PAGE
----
Abstract: Committee selection rules are procedures selecting sets of candidates of a given size on the basis of the preferences of the voters. There are in the literature two natural extensions of the well-known single-winner Simpson voting rule to the multiwinner setting. The first method gives a ranking of candidates according to their minimum number of wins against the other candidates. Then, if a fixed number k of candidates are to be elected, the k best ranked candidates are chosen as the overall winners. The second method gives a ranking of committees according to the minimum number of wins of committee members against committee nonmembers. Accordingly, the committee of size k with the highest score is chosen as the winner. We propose an in-depth analysis of those committee selection rules, assessing and comparing them with respect to several desirable properties among which unanimity, fixed majority, non-imposition, stability, local stability, Condorcet consistency, some kinds of monotonicity, resolvability and consensus committee. We also investigate the probability that the two methods are resolute and suffer the reversal bias, the Condorcet loser paradox and the leaving member paradox. We compare the results obtained with the ones related to further well-known committee selection rules. The probability assumption on which our results are based is the widely used Impartial Anonymous Culture.
    Keywords: Multiwinner Elections, Committee Selection Rule, Simpson Voting Rule, Paradoxes, Probability
    Date: 2018
  7. By: Konstantinos Matakos; Riikka Savolainen; Orestis Troumpounis; Janne Tukiainen; Dimitrios Xefteris
    Abstract: We study parties' optimal ideological cohesion across electoral rules, when the following trade-off is present: A more heterogenous set of candidates is electorally appealing (catch-all party), yet, it serves policy-related goals less efficiently. When the rule becomes more disproportional, thus inducing a more favorable seat allocation for the winner, the first effect is amplified, incentivizing parties to be less cohesive. We provide empirical support using a unique data-set that records candidates' ideological positions in Finnish municipal elections. Exploiting an exogenous change of electoral rule disproportionality at different population thresholds, we identify the causal effect of electoral rules on parties' cohesion.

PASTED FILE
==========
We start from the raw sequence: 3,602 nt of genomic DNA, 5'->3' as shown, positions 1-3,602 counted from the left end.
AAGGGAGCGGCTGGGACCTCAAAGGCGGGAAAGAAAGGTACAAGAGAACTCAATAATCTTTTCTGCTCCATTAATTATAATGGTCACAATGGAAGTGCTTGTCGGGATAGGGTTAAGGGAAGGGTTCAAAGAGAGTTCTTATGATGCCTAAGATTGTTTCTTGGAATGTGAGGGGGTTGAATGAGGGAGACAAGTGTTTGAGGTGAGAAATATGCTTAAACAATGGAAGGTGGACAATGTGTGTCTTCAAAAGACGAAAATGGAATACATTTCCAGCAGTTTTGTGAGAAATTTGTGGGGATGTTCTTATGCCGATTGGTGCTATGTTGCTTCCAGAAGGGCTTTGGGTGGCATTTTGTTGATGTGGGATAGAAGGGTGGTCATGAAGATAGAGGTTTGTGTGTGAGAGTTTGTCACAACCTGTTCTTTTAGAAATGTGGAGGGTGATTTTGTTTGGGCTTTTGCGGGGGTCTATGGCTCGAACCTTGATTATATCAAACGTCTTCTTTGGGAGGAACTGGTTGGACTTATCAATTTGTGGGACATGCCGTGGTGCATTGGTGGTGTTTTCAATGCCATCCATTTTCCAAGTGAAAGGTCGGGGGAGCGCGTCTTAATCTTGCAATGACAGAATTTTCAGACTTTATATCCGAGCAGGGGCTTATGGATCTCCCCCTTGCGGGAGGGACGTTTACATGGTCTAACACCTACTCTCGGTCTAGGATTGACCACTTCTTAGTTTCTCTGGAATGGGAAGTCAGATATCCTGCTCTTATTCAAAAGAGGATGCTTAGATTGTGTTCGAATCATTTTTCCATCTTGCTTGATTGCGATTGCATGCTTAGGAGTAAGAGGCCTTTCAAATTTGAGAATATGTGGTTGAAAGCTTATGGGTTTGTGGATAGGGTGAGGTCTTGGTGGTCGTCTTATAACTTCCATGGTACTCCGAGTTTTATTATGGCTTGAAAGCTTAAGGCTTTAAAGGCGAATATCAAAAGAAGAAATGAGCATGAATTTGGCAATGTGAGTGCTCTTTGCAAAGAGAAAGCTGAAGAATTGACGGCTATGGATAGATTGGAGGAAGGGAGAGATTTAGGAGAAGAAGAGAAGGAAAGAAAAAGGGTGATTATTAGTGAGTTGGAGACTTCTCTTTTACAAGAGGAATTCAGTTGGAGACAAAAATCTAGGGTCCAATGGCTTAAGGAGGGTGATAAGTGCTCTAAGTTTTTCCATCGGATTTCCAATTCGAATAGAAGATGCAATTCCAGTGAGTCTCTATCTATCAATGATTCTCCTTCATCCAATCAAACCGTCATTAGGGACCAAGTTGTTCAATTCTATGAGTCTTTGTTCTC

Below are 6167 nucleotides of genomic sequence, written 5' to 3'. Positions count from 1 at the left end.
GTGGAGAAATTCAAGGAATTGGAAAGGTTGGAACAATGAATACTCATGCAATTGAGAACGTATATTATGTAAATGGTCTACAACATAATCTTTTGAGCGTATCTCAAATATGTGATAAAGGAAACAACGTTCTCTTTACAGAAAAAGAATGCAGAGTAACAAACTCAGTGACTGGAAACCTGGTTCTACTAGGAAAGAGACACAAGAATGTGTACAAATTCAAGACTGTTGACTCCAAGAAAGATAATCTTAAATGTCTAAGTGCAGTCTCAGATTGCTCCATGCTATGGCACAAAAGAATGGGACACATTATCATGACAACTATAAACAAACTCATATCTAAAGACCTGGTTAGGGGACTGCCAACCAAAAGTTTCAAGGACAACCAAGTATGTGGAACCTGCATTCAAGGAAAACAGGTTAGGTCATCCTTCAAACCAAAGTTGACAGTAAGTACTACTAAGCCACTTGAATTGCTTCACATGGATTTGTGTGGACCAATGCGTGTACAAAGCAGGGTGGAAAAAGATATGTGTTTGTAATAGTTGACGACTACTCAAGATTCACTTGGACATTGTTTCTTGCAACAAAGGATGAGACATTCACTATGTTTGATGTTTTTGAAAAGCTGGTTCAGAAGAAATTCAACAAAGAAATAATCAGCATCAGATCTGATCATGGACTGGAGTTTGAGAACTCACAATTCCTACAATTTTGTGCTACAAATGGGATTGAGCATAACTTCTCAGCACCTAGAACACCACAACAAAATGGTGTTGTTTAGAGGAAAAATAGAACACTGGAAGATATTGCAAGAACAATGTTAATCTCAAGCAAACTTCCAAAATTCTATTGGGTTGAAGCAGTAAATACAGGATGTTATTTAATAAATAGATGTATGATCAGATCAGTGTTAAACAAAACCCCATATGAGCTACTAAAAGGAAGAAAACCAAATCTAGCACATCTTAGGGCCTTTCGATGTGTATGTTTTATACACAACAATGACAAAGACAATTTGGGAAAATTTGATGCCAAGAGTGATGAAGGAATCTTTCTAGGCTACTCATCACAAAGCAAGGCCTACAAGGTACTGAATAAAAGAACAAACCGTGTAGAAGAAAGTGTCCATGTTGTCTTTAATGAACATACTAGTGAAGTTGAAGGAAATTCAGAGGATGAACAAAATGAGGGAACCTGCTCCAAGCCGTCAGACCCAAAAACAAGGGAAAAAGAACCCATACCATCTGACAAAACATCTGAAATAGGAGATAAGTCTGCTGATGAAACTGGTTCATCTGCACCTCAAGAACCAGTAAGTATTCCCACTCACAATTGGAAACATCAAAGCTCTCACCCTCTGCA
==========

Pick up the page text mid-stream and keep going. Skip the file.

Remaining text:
Keywords: Electoral systems; ideological heterogeneity; party cohesion; policy-motivated parties; proportional representation; regression discontinuity design
    JEL: C21 C72 D02 D72
    Date: 2018–07
  8. By: Sutirtha Bagchi (Department of Economics, Villanova School of Business, Villanova University)
    Abstract: In politically competitive jurisdictions, there can be strong electoral incentives to increase the generosity of public pensions and simultaneously, to not fund them fully, in order to keep taxes low. I examine the relationship between political competition and generosity of public pensions using a panel dataset for 3,000 municipal plans from Pennsylvania for the period 2003–2013. I find that as the level of political competition in a municipality increases, pension plans become more generous but this relationship holds true only for plans run by municipal governments. A one standard deviation increase in the level of political competition is associated with an increase in the generosity of municipal plans by about 3 percent ($426–507/retiree/year) with no effect on plans run by municipal authorities. The effects of political competition are driven by municipalities that have a higher proportion of uninformed voters and are absent for defined contribution plans.
    Keywords: Public-sector pensions; Political competition; Generosity of benefits; Defined benefit pensions; Defined contribution pensions
    JEL: H75 J45
    Date: 2018–07
  9. By: Cardak, Buly A. (College of Arts, Social Sciences and Commerce La Trobe Business School); Glomm, Gerhard; Ravikumar, B. (Federal Reserve Bank of St. Louis)